“TerraJoule.us eBook – The Energy Transition Portfolio – April 2014” by Gregor Macdonald – Editor on Ganxy

When Cities Drive Energy Transition: February Issue of TerraJoule.us

Front Title Page IMAGEEach issue of TerraJoule.us contains: a Main Essay, a Model Portfolio, a Data Brief, and a link to a Downloadable Podcast. Gregor Macdonald, Editor.

Readers may purchase each issue individually, through Ganxy.com: Purchase.

Or, readers may also take a 12 month subscription through Gumroad.com: TerraJoule.us Monthly eBook  Annual Subscription.

The theme of this month’s publication, When Cities Drive Energy Transition, is that we’ve reached the point in energy transition when cities are about to take over, as the world economy shifts its weight from liquid fossil fuels to electrical power. This is not the end of oil as a key input to many industrial processes by any means. Indeed, you are encouraged to read the September 2013 issue, Road Map to the Next Repricing of Oil, to understand better why oil will reprice higher. That said, we are indeed passing beyond the oil age, which turns out to have been a brief, 70 year period when oil was the primary energy source for the world:

There were a number of promised changes to developed world oil demand, touted just five years ago, that frankly seemed wishful and unimportant at the time. They included increased MPG in existing cars and trucks, the onset of electric vehicles, the transition to NG powered engines, the resurrection of public transport, growth in renewables, and migration of workers back to the urban core. These factors have banded together now, however, and collectively have shown up five years later as a serious, serious impediment to oil demand growth, especially in the United States. No, sales of Teslas alone have not shifted the trajectory of US oil demand growth. But as the marquis EV, Tesla is a proxy for the amazing set of new conditions now blunting the US economy’s return to oil-based consumerism. As the economy stabilizes, the US populace finds it can take a train on a restored commuter line in Boston; Bus Rapid Transit in Los Angeles; a streetcar in Charlotte; or new bikeways in Indianapolis. Meanwhile, a surge of solar power capacity along with already cheap electricity rates is restoring economic competitiveness to many American cities, as the US economy tilts from consumer-importer to producer exporter. Is it any wonder that California gasoline sales, therefore, have never recovered from the crash?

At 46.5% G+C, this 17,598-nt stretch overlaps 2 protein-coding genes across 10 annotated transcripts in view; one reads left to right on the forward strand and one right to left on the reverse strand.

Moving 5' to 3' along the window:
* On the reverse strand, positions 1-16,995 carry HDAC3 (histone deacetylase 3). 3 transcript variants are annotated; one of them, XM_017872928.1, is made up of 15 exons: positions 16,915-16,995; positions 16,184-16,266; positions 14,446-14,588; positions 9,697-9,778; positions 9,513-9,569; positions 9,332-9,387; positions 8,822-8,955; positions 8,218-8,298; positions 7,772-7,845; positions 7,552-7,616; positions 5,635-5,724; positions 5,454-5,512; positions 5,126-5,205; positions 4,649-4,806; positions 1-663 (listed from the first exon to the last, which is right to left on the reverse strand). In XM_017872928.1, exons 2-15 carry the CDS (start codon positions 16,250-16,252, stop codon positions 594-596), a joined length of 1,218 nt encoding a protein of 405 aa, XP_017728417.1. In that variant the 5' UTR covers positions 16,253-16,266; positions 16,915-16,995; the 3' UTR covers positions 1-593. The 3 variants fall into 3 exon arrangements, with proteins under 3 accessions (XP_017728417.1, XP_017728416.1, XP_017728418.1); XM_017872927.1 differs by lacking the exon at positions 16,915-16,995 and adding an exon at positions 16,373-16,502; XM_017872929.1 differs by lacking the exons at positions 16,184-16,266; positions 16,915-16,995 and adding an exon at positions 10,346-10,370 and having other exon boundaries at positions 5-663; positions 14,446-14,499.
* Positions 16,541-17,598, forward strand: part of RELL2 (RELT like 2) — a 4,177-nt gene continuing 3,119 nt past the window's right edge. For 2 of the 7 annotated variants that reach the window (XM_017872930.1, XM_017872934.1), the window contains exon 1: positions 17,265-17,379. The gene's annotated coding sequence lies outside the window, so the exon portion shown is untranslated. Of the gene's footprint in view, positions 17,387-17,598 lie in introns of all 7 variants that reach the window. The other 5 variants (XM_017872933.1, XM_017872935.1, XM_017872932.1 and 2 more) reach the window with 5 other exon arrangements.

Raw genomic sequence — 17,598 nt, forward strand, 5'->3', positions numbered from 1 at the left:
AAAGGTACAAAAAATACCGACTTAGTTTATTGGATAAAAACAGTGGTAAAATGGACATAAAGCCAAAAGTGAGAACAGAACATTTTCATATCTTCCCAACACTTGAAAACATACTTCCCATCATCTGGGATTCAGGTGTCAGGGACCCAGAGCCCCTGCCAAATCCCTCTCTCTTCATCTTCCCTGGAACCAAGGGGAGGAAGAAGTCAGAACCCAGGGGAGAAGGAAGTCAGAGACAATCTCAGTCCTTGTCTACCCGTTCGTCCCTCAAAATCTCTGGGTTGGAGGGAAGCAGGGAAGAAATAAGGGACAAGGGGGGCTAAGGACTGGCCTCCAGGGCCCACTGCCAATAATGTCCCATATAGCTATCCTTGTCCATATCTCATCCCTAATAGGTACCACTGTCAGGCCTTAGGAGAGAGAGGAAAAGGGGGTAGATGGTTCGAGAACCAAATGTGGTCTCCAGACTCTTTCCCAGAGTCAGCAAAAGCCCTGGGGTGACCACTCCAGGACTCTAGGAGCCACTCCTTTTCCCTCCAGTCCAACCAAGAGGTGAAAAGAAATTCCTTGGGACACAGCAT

There are also changes to the TerraJoule.us Model Portfolio, which began April 1, 2013:

Renewable exposure now moves to 15% of the portfolio, as fossil fuel exposure remains stable at 45% and powergrid exposure at 25%. We make further investment in renewable exposure this month.

To purchase a single issue through Ganxy.com, please follow the link below:

“TerraJoule.us eBook – When Cities Drive Energy Transition – February 2014” by Gregor Macdonald – Editor on Ganxy